Surprisingly, some victims do not realize that domestic partners who insult, humiliate, push, kick, slap or threaten them are being abusive, according to Ann Peele, executive director of the Family Guidance Center. This may be because the victim has had her self-confidence destroyed and feels she is causing the problem. The victim may have been raised in an abusive household and may consider such behavior normal. The victim may also be afraid to take action because she fears the abuser or because of financial concerns. For these reasons, domestic violence victims often feel trapped.

The good news is that there is a way out. First Step Domestic Violence Services offers information, counseling and also a shelter that provides a safe place to live while the woman is rebuilding her life and preparing for the future. First Step is a service of the Family Guidance Center, one of the oldest non-profit agencies in the county. It was founded in 1958 to provide the first counseling and mental health services in the county. Over the years, the Family Guidance Center has grown to offer numerous other services, including First Step Domestic Violence Services.

Peele, who has been the Director at the Family Guidance Center since 1985, has seen an increase in the amount of domestic violence as well as an increase in its severity. In the past 13 months, there have been six homicides resulting from domestic violence in Hickory. Another death in the county may have been the result of domestic violence. Domestic violence hurts the entire family, she said. For example, the six homicides in the past 13 months have left eight children without a parent to care for them. Even if they are not themselves abused, children who witness domestic violence in their homes often experience long-term negative consequences.

First Step offers three major services. It provides a shelter for abused women and their children. The shelter can accommodate up to 20 people, but the number depends on the family groups’ composition, since mothers are housed together with their children. Court accompaniment/advocacy is provided to any victim using legal remedies.

First Step also provides a class for women called Life Skills that includes information about domestic violence and what to do about it. Sometimes, when Child Protective Services social workers investigate a report of child abuse, they discover that the woman in the home is also being abused. However, the woman may have become so accustomed to the situation that she may not recognize that she is a victim too. First Step also has a yearlong treatment program for male abusers.

Last year, First Step served over 1,500 persons through its three programs. About 150 of them were served by the domestic violence shelter. Some domestic violence victims served by First Step counseling do not have to leave home due to a court order removing the abuser from the home. In other cases, the victim is able to move in with a friend or relative.
Women who spend time at the shelter are coached in independent living skills and receive counseling to help them deal with the abuse. The goal is to help them heal and prepare them for life on their own, Peele said. Services are also available to male victims of domestic violence, although they report it far less often.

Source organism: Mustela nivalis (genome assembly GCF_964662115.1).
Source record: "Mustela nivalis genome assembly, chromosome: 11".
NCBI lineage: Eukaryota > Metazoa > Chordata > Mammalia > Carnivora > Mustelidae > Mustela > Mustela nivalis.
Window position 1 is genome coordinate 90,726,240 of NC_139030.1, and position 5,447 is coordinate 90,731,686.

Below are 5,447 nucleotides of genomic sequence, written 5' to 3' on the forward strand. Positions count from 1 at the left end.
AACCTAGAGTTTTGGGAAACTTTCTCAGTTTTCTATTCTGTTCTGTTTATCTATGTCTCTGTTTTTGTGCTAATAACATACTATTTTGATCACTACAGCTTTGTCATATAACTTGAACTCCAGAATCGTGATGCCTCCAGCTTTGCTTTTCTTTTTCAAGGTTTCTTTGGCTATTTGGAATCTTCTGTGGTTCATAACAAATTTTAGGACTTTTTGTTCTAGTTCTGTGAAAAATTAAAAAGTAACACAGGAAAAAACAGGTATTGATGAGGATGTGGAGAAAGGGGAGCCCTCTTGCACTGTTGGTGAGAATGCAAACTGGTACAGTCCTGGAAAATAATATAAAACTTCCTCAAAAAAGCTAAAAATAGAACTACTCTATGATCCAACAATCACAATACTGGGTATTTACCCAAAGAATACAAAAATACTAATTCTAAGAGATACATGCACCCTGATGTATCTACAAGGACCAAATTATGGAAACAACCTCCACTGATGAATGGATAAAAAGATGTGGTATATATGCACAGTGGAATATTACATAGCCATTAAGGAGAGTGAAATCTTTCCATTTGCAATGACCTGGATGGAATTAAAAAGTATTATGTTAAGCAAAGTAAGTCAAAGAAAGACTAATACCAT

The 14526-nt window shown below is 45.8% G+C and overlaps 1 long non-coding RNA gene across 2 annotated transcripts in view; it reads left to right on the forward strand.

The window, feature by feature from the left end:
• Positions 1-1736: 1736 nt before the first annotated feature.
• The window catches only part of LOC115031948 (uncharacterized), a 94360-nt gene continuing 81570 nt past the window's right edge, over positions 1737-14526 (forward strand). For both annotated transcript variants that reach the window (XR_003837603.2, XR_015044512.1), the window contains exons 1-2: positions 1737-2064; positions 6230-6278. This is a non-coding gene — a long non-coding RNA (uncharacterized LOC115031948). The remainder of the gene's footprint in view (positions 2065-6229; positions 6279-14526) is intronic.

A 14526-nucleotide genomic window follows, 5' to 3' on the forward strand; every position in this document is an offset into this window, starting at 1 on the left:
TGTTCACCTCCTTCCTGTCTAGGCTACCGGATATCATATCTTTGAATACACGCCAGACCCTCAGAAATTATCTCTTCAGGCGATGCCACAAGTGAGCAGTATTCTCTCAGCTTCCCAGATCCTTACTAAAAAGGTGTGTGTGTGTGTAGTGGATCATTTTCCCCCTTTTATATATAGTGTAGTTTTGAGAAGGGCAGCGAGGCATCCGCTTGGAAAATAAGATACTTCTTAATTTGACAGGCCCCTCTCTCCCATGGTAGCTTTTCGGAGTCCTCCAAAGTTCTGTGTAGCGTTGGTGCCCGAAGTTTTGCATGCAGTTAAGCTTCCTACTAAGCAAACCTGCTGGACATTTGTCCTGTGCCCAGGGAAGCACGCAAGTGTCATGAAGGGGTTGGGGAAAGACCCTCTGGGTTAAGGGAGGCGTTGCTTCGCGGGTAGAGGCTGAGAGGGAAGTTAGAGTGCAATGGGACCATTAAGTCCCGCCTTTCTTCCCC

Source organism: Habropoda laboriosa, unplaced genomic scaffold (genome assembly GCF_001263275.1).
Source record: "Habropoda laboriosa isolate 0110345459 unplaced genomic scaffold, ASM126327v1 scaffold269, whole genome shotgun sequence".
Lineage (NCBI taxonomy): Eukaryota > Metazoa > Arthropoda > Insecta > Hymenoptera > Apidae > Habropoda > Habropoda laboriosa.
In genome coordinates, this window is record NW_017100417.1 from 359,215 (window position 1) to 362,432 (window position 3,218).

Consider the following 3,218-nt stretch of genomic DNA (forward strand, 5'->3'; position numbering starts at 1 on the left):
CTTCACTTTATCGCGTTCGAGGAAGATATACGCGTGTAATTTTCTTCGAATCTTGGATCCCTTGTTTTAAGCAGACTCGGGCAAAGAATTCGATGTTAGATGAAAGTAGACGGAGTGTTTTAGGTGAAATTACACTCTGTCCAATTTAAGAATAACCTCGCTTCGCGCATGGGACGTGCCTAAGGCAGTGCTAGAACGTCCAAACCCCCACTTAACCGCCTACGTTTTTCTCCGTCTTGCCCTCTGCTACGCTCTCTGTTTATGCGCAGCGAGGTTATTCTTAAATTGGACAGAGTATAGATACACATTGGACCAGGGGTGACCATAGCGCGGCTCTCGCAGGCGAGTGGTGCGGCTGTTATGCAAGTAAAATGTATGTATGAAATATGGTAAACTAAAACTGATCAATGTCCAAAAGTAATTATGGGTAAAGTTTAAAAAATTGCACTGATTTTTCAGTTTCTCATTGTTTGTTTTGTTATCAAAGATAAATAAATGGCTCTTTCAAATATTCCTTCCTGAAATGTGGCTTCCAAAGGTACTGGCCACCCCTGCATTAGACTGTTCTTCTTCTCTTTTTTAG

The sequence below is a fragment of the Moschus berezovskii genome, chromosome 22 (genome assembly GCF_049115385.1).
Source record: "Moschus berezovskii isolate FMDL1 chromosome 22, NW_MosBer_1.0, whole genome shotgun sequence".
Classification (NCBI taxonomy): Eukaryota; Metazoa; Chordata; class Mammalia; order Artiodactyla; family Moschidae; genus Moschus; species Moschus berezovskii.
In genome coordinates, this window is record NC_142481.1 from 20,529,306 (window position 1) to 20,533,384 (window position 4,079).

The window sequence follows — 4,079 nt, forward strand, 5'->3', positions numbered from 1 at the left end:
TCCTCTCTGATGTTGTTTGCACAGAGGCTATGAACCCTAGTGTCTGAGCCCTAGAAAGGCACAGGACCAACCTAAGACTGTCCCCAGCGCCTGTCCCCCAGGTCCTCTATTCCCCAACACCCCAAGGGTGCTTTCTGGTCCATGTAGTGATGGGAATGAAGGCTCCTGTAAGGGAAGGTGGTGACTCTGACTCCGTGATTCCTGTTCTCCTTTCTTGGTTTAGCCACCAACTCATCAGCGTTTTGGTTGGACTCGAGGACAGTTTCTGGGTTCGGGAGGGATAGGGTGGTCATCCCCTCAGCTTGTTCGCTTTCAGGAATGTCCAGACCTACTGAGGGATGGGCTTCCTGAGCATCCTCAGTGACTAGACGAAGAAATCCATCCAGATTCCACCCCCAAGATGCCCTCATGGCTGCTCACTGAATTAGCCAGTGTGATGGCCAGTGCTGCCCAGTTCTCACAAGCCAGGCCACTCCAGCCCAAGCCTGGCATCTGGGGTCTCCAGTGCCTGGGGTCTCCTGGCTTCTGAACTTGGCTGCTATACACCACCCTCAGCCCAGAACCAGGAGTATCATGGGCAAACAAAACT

According to First Step, victims of domestic abuse are often:
Emotionally or financially controlled.
Called humiliating names or cursed.
Threatened, pushed or shoved.
Slapped, hit, kicked, beaten or stalked.
Persons who feel they need help with domestic violence may call 828-322-1400. After hours and on weekends, call 828-228-1787.

The Family Guidance Center is a non-profit organization that serves Catawba County with individual and family counseling, consumer credit counseling and domestic violence services. Counseling services are offered on a sliding fee scale. The First Step shelter for abused women never charges a fee for its services. The Family Guidance Center is a partner agency with the United Way of Catawba County. It also relies heavily on donations to continue its important work. For more information about services offered, or how you can help support the Family Guidance Center, go to www.fgcservices.com, or call 828-322-1400. For the latest updates, like the center on Facebook at www.facebook.com/thefamilyguidancecenter.

You may also help support First Step Domestic Violence Services by shopping at or donating items to the Purple Ribbon Thrift Store, located at 360 Highway 70 SW Hickory. The phone number there is 828-322-3423. All proceeds from sales at the store benefit First Step’s shelter for battered women.

Child Safety Seat Inspection Is The 1st Tuesday Of Every Month

Hickory - Nine out of 10 car seats are improperly installed. Could yours be one of them? Come talk with a certified technician to learn more about safely installing your seat every time.

Ask about our citation diversion program if you have received a ticket related to a child seat violation.

The Inspection Station will be set up each first Tuesday of the month in the parking lot of Catawba County Health Department, 3070 11th Ave Dr SE, Hickory from 1:30 PM - 3:30 PM. Call the Health First Center at 828-485-2300 ext 6204.

Catawba Co. Public Health Offers Women Free Or

Low Cost Breast & Cervical Cancer Screenings

Hickory - Even though Breast Cancer Awareness Month is over, women should not forget about getting checked for the deadly form of cancer that the state estimates will kill more than 1,400 women statewide this year.

In North Carolina, 9,320 women were diagnosed with breast cancer in 2013 – that’s more than 25 women a day! In 2014, 1,308 women in North Carolina died of breast cancer, and the state projects 10,052 women will be diagnosed in 2016 while 1,416 will die from it this year alone.